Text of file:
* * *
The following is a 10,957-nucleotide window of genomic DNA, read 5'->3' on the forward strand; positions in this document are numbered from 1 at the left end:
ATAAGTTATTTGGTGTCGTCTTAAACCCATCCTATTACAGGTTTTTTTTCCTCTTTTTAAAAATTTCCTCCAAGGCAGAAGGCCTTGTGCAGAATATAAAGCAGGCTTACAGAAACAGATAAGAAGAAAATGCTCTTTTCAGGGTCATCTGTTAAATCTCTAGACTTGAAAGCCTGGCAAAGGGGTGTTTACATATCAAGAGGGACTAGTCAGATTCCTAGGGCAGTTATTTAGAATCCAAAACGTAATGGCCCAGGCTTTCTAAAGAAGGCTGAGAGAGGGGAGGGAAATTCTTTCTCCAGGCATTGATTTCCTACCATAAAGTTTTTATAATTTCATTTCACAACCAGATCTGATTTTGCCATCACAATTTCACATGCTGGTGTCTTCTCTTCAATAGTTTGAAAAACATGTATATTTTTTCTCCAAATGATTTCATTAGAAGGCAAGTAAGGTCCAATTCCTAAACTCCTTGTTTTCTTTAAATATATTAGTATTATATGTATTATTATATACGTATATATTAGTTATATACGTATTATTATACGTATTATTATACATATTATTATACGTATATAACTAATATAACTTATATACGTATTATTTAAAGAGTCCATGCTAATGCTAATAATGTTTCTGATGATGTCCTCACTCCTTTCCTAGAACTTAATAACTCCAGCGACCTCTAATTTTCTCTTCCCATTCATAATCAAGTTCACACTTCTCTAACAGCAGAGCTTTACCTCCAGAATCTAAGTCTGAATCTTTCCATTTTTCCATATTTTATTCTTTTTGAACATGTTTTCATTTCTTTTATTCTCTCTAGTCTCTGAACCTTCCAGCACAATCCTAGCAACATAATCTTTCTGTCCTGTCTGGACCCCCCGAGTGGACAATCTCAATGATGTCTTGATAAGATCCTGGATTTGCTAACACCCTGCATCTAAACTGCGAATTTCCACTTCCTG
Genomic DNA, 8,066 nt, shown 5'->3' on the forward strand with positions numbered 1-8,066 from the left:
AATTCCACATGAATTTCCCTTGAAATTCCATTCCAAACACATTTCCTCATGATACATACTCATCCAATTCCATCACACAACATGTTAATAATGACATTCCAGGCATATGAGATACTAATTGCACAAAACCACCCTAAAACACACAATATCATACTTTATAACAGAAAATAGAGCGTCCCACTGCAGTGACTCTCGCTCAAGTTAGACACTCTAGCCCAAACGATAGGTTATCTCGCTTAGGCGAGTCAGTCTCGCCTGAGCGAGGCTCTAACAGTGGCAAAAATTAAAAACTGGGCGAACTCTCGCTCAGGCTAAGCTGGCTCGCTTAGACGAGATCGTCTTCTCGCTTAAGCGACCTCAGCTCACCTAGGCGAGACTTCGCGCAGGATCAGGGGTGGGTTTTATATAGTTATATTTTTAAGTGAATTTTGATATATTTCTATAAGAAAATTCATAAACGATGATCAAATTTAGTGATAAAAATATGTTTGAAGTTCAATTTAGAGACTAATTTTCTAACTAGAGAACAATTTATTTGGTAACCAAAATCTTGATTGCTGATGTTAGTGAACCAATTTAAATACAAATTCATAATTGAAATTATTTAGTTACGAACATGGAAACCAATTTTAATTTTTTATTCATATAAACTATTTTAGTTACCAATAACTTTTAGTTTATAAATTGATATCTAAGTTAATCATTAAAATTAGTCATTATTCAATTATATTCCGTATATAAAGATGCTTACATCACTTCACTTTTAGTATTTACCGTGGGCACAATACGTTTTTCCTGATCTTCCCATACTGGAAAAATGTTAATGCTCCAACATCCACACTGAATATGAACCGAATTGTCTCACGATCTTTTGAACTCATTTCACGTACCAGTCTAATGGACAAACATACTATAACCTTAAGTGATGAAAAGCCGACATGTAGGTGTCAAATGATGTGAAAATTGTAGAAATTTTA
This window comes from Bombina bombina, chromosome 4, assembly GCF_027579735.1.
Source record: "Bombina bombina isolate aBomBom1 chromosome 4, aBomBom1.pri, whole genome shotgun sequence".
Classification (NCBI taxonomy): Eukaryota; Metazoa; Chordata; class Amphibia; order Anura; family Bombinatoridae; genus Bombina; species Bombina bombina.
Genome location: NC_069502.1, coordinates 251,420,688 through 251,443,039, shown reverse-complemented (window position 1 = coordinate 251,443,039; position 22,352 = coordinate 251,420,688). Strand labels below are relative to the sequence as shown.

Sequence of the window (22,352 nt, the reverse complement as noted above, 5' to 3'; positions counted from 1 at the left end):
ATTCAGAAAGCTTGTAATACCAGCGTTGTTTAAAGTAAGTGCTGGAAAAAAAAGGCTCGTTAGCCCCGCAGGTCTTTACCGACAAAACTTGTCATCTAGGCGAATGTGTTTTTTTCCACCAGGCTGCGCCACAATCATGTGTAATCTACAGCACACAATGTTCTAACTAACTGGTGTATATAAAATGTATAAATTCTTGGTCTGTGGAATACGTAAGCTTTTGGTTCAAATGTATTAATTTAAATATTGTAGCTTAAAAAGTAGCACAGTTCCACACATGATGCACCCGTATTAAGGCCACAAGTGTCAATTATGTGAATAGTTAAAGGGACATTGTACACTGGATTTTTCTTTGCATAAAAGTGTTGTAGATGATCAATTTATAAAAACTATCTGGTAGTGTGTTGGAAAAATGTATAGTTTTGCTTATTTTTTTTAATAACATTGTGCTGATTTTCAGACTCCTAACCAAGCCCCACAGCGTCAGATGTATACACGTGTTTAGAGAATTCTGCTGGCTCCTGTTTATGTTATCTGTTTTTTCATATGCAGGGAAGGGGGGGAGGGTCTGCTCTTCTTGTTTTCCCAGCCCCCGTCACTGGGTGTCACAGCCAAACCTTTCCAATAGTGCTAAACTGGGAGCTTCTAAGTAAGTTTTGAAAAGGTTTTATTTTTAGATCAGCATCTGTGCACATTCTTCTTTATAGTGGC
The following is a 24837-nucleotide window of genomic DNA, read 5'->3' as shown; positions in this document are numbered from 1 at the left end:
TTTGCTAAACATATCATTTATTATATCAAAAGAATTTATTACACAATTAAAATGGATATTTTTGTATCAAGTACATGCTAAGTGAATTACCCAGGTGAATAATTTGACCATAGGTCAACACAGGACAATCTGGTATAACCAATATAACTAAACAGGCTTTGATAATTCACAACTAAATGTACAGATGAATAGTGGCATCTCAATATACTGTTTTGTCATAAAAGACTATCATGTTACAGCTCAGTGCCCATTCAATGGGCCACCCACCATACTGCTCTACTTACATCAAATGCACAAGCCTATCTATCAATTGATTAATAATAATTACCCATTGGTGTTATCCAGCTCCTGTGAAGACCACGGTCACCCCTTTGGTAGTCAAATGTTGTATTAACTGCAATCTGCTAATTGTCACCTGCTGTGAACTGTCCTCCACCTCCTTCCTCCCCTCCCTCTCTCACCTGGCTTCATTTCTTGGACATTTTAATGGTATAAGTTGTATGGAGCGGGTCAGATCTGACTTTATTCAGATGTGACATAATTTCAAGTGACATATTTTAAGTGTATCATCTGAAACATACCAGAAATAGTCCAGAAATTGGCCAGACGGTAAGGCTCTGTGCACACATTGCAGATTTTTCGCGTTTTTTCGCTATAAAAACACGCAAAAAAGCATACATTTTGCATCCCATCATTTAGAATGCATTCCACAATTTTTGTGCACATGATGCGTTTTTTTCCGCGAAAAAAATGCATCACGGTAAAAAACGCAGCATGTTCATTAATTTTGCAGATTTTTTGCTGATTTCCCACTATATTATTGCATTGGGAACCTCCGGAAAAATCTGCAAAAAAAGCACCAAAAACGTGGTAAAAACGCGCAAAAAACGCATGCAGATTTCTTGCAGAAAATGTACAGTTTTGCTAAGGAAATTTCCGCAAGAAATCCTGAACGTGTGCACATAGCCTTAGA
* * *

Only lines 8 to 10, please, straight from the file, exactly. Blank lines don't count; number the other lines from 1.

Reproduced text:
Genome location: NC_069502.1, coordinates 251,420,688 through 251,443,039, shown reverse-complemented (window position 1 = coordinate 251,443,039; position 22,352 = coordinate 251,420,688). Strand labels below are relative to the sequence as shown.

Sequence of the window (22,352 nt, the reverse complement as noted above, 5' to 3'; positions counted from 1 at the left end):
ATTCAGAAAGCTTGTAATACCAGCGTTGTTTAAAGTAAGTGCTGGAAAAAAAAGGCTCGTTAGCCCCGCAGGTCTTTACCGACAAAACTTGTCATCTAGGCGAATGTGTTTTTTTCCACCAGGCTGCGCCACAATCATGTGTAATCTACAGCACACAATGTTCTAACTAACTGGTGTATATAAAATGTATAAATTCTTGGTCTGTGGAATACGTAAGCTTTTGGTTCAAATGTATTAATTTAAATATTGTAGCTTAAAAAGTAGCACAGTTCCACACATGATGCACCCGTATTAAGGCCACAAGTGTCAATTATGTGAATAGTTAAAGGGACATTGTACACTGGATTTTTCTTTGCATAAAAGTGTTGTAGATGATCAATTTATAAAAACTATCTGGTAGTGTGTTGGAAAAATGTATAGTTTTGCTTATTTTTTTTAATAACATTGTGCTGATTTTCAGACTCCTAACCAAGCCCCACAGCGTCAGATGTATACACGTGTTTAGAGAATTCTGCTGGCTCCTGTTTATGTTATCTGTTTTTTCATATGCAGGGAAGGGGGGGAGGGTCTGCTCTTCTTGTTTTCCCAGCCCCCGTCACTGGGTGTCACAGCCAAACCTTTCCAATAGTGCTAAACTGGGAGCTTCTAAGTAAGTTTTGAAAAGGTTTTATTTTTAGATCAGCATCTGTGCACATTCTTCTTTATAGTGGC